The Labour party opposes free schools—state schools established by teachers, education groups and high-performing schools, rather than local councils—which are disproportionately graded as outstanding. Free schools such as Dixons Trinity Academy in Bradford would not exist but for this Government. With a third of its pupils from a disadvantaged background, Dixons Trinity was ninth in the country last year for Progress 8, and 82% of its pupils entered for the EBacc, rising to 86% this year. Free schools such as Harris Westminster would not exist but for this Government. It told us that, with 40% of its intake from disadvantaged backgrounds, 18 pupils secured places at Oxbridge this year and one at Harvard. Six of those 18 were from a disadvantaged background. The King’s College London Mathematics School would not exist but for this Government. It takes students from all backgrounds, with last year 59% of its A-level grades being A* and 92% of its maths A-levels being A*. The free schools programme would be abolished by Labour, the enemy of promise and the enemy of social mobility.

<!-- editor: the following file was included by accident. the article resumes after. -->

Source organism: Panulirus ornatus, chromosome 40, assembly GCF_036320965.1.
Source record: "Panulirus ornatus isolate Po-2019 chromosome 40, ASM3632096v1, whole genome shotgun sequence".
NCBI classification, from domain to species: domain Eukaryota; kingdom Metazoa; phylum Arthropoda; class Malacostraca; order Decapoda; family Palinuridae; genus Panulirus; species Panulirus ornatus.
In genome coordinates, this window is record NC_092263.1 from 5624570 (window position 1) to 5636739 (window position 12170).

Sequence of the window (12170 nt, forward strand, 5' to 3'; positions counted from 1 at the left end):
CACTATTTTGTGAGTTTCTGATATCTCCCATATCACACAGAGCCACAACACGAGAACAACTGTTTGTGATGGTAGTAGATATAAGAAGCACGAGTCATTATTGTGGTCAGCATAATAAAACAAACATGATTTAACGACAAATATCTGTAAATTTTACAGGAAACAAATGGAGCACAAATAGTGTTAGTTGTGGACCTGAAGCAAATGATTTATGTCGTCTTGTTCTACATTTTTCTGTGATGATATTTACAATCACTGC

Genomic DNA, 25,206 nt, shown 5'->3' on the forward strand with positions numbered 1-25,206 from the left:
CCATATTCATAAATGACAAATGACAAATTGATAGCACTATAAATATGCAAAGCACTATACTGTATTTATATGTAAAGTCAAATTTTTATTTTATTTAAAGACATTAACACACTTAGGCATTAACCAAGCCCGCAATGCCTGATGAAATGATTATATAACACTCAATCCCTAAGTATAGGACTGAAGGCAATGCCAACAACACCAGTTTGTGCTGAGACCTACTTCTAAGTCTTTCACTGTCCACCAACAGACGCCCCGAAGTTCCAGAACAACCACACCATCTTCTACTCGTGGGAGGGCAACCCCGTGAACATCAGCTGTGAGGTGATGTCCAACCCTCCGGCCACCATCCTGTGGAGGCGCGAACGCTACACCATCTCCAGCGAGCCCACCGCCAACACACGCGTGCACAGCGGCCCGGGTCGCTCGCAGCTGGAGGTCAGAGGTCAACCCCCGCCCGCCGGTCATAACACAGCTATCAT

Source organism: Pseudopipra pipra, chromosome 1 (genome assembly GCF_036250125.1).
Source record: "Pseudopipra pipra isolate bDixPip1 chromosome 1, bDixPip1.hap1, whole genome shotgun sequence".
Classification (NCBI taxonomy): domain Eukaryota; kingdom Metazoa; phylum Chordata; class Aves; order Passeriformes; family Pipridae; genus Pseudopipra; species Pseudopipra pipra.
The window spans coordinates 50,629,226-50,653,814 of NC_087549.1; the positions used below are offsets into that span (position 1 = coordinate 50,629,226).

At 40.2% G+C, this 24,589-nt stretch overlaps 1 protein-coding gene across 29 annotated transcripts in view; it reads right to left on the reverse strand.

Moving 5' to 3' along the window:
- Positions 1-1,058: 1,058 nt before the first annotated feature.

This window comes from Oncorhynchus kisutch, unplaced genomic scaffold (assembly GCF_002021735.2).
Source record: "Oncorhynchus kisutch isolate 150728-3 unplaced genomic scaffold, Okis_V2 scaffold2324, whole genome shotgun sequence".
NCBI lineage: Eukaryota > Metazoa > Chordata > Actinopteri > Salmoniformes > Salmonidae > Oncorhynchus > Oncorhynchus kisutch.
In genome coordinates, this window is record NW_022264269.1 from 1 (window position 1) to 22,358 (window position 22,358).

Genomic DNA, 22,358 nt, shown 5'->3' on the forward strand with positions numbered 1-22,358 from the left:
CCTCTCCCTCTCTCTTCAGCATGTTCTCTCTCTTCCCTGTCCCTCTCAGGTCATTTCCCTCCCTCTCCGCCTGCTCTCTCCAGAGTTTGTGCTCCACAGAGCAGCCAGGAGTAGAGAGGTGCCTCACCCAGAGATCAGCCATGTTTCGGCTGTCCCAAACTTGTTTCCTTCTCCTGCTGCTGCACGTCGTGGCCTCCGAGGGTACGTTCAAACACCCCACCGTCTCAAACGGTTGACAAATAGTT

My hon. Friend Derek Thomas spoke with sincerity about the exemplary work of the schools in his constituency, which teach about Parliament and the first world war. I enjoyed seeing the high standards and phenomenal work at Alverton Primary School in Penzance and at St Erth Community School in Hayle at his invitation last year. My hon. Friend Kwasi Kwarteng spoke perceptively about reading standards and mathematics, and about the improvement in standards in his schools and the importance of T-levels. My hon. Friend James Cartlidge spoke knowledgeably about reading and the rise in Progress 8 and Attainment 8 in his schools.
This is a Government who have put education reform at the heart of their programme, who are committed to ensuring every school is a good school, who have delivered fairer funding, who are spending record amounts on education and schools, on a par with the largest economies—
claimed to move the closure (